University of Minnesota School of Journalism and Mass Communication
The School of Journalism and Mass Communication is a journalism school at the University of Minnesota that offers programs in journalism and mass communication. It is located on the Minneapolis campus, it had 1,085 students, including 75 graduate students, enrolled as of spring semester 2008. The SJMC offers three undergraduate tracks: professional journalism, professional strategic communication and mass communication; the graduate program features M. A. degrees in mass communication, professional strategic communication and health journalism. A Ph. D. in mass communication is offered. The school has 31 faculty members, including professors, associate professors, assistant professors and lecturers. There were 27 adjunct instructors who taught during the 2007-2008 school year, many of whom have journalistic experience in the Twin Cities market; the School is accredited by the Accrediting Council for Mass Communication. It is part of the University of Minnesota College of Liberal Arts. Was one of the first 35 schools to be accredited by the American Council on Education for Journalism in 1948.
Albert R. Tims is the current director of the SJMC, he received his M. A. in Journalism at the University of Wisconsin - Madison and received a Ph. D. in mass communication at Madison as well. Tims became the permanent director a year later. Tims' academic focuses are theory and methodology, public opinion and political communication and media socialization. Murphy Hall was opened in 1940 and has been used to house the University of Minnesota's School of Journalism and Mass Communication since that time; the building, which cost $250,000 to build, was funded through a fund bequeathed by William J. Murphy. Journalism and public relations courses are taught in the hall at the undergraduate and doctorate levels; the building features library. It is located at 206 Church St. SE, Minneapolis, MN 55455 on the Northrop Mall area of the University of Minnesota's East Bank campus. Classes were first held in Murphy Hall during the winter quarter of 1940; the original building had four floors, housed multiple laboratories and was the home of the Minnesota Daily, the Ski-U-Mah, the Gopher and the Literary Review.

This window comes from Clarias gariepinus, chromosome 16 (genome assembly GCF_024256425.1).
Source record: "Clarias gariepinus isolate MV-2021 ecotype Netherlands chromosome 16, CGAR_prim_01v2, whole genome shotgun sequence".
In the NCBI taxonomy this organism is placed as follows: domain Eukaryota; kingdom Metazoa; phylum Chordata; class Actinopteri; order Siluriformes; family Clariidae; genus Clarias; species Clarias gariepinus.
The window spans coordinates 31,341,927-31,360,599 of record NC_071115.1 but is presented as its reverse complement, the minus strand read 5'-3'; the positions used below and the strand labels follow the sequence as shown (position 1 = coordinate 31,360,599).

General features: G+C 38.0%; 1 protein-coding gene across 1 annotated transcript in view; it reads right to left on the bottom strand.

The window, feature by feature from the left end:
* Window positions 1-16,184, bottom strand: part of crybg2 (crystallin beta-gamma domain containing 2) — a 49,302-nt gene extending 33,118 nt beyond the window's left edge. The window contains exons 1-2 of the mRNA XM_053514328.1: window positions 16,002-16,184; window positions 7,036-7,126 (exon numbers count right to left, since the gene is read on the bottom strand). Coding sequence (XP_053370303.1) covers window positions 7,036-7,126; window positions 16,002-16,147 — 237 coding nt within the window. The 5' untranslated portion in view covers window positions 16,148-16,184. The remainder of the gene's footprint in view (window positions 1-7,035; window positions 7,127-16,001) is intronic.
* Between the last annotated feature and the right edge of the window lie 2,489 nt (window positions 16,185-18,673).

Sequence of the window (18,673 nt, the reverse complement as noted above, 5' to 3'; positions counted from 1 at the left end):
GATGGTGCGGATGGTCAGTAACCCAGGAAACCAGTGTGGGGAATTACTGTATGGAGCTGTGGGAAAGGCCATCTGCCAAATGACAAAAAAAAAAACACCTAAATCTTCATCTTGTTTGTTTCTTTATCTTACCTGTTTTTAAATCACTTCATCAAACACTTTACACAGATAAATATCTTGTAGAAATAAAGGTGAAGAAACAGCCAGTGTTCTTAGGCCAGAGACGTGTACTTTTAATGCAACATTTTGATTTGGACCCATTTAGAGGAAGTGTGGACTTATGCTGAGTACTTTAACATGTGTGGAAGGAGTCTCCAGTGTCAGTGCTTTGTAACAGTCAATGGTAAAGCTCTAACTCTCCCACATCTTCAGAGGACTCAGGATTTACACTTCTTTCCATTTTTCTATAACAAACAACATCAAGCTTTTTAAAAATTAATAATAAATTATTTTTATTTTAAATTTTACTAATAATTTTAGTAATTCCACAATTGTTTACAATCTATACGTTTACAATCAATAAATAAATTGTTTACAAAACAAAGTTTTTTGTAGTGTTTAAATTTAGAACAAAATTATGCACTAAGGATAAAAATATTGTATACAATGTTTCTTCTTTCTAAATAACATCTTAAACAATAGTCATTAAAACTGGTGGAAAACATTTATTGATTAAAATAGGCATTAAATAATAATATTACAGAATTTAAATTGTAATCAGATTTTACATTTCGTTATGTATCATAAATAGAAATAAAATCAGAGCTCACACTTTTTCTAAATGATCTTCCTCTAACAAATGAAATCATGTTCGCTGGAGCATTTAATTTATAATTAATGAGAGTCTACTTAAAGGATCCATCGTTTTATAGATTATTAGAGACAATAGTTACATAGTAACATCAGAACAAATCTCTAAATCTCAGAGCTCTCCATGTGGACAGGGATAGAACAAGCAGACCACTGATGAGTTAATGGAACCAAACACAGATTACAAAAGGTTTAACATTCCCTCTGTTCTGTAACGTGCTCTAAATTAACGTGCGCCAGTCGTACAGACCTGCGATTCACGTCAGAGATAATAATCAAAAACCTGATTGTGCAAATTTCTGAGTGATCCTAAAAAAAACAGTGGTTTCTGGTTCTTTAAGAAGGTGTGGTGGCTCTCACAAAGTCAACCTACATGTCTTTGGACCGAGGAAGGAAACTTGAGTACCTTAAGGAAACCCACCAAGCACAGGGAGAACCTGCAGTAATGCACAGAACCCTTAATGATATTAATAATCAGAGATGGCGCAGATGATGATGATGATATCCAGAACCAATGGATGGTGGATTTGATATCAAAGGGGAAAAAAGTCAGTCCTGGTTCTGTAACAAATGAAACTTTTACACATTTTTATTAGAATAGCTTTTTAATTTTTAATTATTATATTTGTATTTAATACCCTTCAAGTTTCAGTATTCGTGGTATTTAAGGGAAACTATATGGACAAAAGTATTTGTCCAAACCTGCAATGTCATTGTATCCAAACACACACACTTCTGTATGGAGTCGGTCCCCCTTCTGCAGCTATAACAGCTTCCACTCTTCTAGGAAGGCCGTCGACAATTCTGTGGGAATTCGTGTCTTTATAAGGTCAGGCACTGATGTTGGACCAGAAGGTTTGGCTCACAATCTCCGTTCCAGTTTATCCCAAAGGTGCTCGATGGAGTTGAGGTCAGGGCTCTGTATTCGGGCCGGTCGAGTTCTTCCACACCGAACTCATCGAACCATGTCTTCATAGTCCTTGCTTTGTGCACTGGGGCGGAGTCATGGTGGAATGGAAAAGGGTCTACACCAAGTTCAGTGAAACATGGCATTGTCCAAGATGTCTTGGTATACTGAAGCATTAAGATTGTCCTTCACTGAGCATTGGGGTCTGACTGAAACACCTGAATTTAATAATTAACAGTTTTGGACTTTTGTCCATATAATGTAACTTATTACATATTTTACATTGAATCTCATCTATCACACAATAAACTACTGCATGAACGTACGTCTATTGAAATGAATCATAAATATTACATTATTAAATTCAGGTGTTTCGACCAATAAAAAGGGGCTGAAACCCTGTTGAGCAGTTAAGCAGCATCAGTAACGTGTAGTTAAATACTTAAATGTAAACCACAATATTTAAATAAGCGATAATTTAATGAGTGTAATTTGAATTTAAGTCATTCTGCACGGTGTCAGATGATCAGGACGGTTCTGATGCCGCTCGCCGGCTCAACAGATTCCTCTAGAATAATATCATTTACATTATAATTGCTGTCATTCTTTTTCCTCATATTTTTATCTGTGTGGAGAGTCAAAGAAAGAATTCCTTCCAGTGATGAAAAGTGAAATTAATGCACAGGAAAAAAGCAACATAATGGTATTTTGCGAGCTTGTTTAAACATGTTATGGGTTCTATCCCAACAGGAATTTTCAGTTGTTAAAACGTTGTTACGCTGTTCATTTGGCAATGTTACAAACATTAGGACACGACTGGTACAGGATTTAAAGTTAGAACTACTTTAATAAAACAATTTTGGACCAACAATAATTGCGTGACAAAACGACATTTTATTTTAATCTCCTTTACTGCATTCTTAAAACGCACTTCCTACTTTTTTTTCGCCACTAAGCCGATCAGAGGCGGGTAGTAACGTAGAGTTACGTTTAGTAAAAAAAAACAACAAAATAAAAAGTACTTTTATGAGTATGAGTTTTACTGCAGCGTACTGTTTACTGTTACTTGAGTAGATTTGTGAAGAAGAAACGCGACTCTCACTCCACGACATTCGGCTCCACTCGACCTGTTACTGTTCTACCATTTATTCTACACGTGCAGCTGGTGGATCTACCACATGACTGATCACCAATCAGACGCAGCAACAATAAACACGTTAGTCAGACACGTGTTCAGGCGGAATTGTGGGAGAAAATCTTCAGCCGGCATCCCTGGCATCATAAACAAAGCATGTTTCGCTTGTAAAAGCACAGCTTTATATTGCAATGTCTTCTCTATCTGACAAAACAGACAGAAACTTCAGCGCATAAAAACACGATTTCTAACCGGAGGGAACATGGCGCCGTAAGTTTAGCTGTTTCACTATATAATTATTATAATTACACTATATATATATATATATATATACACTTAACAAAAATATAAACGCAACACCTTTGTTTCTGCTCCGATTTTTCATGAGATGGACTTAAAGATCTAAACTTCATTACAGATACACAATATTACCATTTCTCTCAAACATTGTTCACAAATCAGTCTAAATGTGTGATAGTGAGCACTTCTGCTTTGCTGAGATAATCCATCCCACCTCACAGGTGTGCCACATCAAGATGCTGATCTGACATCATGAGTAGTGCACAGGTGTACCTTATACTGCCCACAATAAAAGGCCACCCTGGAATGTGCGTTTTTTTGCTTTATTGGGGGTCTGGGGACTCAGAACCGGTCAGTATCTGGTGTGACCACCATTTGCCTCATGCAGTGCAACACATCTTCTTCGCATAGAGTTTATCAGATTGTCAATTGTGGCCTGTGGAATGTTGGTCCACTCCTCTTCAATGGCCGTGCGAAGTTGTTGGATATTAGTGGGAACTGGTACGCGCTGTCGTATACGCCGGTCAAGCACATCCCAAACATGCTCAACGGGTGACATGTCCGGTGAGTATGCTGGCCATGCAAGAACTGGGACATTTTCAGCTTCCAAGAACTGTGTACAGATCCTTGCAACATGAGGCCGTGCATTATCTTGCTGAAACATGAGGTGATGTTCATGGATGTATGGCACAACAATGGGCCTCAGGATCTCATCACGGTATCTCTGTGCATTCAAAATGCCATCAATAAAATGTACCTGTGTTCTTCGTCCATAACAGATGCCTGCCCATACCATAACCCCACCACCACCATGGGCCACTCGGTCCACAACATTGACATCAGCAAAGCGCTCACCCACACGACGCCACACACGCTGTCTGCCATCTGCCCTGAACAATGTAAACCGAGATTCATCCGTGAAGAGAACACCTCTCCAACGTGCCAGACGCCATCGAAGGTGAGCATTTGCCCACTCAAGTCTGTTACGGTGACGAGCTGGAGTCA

The chairman of the department at the time was Ralph D. Casey, who served in that capacity for over 30 years; the journalism department itself was founded on campus in 1922 but was housed in various locations across campus, including Folwell and Pillsbury Halls and the old Music Building. Before becoming an official department, journalism classes were offered on the St. Paul campus through the agriculture school. Floor plans for the original Murphy Hall called for advertising, typography and reporting laboratories, as well as an auditorium, a seminar room and a museum. Plans to connect to nearby Vincent Hall were laid out. William Murphy, a former publisher of the Star Tribune newspaper, left an interest-collecting fund for the soon-to-be-established department in 1918, citing a desire toward “the establishing and maintaining of a course of instruction in journalism.” Twenty-two years the gift paid for 55 percent of construction costs. The remaining funds came from a student publications. Murphy Hall underwent its first substantial update at the end of the 20th century, when most of the building's interior was gutted and renovated.
The $9.25 million project started in 1999 and was completed in April 2001. A new auditorium, conference center and library were added, as were new classrooms and a broadcast studio. Mark Yudof, the University president at the time, said the renovation was, "...a jumping off point for new directions and innovations. It is all exciting. It's catapulted the journalism school back to greatness..." The original stairwells, which featured opaque glass block windows, were retained, as was the Heggen Room, which had served as the school's library. The exterior of the building was left intact. Students were able to take journalism classes during the two-year renovation but were moved to nearby classrooms. Murphy Hall today is 27,000 square feet in total; the redesigned basement now features the Eric Sevareid Library, named after the former CBS broadcast journalist and SJMC alum, a digital resource lab. The library features a selection of magazines and newspapers from across the country, trade-related journals and books, study areas and eight computers for student use.